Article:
Dove Campaign For Real Beauty



Introduction

When Sara was in 7th grade, about to celebrate her 12th birthday, she and her friends decided to steal one of their older sisters Teen Vogue. After flipping through the various articles and advertisements Sara looked in the mirror and for the first time, did not see herself clearly. She was confused, why when she looked in the magazine did all the girls have long legs, blonde hair and flat stomachs? When she looked in the mirror what she saw was a short, brunette 12-year-old who did not look anything like those beautiful girls she had just seen.

When Sara got home that day she ran up to see her mom, and when she asked her mom about the girls in the magazine her mom could not believe that she was already having to have this talk with her, at such a young age. What is the best way to answer this question without causing irreparable damage to her fragile mental state?

This question is one that is the basis of the issue that I will approach in this essay. It brings about the idea that young girls are being exposed to unrealistic images in the media at such young ages that they are developing body issues at that young age.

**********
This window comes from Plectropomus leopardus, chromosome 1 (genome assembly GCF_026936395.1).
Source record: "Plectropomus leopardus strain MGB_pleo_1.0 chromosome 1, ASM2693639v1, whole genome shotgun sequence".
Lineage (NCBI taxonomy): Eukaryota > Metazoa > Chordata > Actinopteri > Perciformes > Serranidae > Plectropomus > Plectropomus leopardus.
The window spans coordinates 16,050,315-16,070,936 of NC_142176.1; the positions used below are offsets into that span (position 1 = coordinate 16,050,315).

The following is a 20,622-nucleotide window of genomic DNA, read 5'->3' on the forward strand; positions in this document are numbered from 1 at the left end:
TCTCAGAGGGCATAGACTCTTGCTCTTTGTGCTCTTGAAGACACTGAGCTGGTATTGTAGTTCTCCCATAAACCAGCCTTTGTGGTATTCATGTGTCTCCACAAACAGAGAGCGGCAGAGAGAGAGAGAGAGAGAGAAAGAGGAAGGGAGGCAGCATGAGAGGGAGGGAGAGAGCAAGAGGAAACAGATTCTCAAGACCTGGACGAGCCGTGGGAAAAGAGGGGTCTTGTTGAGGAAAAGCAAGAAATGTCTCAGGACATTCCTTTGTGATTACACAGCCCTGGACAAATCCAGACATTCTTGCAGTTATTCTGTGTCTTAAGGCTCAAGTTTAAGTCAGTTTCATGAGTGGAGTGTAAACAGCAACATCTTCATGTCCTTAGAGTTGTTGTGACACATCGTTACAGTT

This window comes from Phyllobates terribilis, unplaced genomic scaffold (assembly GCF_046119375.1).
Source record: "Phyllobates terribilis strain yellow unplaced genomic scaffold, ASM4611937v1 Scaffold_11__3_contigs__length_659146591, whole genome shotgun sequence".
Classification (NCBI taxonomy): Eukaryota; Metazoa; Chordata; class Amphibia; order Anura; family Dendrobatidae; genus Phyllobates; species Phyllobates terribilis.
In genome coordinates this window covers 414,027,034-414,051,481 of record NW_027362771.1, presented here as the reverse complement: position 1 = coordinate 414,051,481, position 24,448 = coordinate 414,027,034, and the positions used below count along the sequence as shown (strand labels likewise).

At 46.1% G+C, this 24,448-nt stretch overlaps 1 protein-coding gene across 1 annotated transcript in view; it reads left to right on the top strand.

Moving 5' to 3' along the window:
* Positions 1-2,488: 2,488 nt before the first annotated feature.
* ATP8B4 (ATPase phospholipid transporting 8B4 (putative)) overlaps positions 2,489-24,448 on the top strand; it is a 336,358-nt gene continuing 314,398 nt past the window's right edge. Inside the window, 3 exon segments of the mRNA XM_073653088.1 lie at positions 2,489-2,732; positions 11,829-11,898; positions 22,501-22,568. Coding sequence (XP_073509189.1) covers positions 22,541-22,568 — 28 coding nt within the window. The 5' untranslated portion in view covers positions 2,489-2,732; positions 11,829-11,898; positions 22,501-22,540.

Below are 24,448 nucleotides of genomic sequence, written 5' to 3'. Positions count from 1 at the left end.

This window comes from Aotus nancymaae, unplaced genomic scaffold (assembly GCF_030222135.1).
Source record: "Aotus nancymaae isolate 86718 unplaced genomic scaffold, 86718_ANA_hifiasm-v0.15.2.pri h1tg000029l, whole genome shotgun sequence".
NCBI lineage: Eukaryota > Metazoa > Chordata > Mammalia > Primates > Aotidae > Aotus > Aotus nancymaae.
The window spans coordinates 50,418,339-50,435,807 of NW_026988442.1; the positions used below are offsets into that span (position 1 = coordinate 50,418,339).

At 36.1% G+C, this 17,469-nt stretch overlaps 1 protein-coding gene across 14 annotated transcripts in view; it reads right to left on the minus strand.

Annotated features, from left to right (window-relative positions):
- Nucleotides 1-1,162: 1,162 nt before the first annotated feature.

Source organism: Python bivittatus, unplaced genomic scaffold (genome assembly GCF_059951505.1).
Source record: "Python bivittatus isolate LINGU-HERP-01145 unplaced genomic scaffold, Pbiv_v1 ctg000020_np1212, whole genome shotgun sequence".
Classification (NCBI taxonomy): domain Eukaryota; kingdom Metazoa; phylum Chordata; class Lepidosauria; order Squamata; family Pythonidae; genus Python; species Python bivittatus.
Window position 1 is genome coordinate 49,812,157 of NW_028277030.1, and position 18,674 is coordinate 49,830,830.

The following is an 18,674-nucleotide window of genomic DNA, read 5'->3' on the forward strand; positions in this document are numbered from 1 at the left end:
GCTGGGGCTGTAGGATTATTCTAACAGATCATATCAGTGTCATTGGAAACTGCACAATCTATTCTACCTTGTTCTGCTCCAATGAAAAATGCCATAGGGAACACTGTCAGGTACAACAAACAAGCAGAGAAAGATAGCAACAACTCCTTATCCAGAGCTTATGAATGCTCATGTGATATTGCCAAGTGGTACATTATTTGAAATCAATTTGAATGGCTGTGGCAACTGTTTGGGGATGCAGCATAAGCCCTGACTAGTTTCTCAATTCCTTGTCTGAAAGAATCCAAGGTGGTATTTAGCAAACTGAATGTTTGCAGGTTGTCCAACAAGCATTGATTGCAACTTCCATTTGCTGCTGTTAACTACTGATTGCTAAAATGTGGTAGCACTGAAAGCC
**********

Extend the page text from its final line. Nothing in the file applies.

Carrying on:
Media has a profound effect on the mind of young girls. According to a study done by Dove, “81% of women in the United States strongly agree that ‘ media and advertising set an unrealistic standard of beauty that most women can’t ever achieve” (dove.com). Therefore, when girls see models on the Internet and in magazines that are extremely thin it puts the idea into their mind that they should look like these women, but that is an unrealistic goal. This can cause serious mental and physical issues. Girls can develop an eating disorder (most commonly anorexia nervosa or bulimia nervosa) or develop a life-long battle with self-esteem issues. In a study done in a Boston public school district, from 6th to 12th grade, they found that “69% of girls reported that magazine pictures influenced their idea of the perfect body shape, and 47 percent reported wanting to lose weight because of magazine pictures” (“Media”, 1999).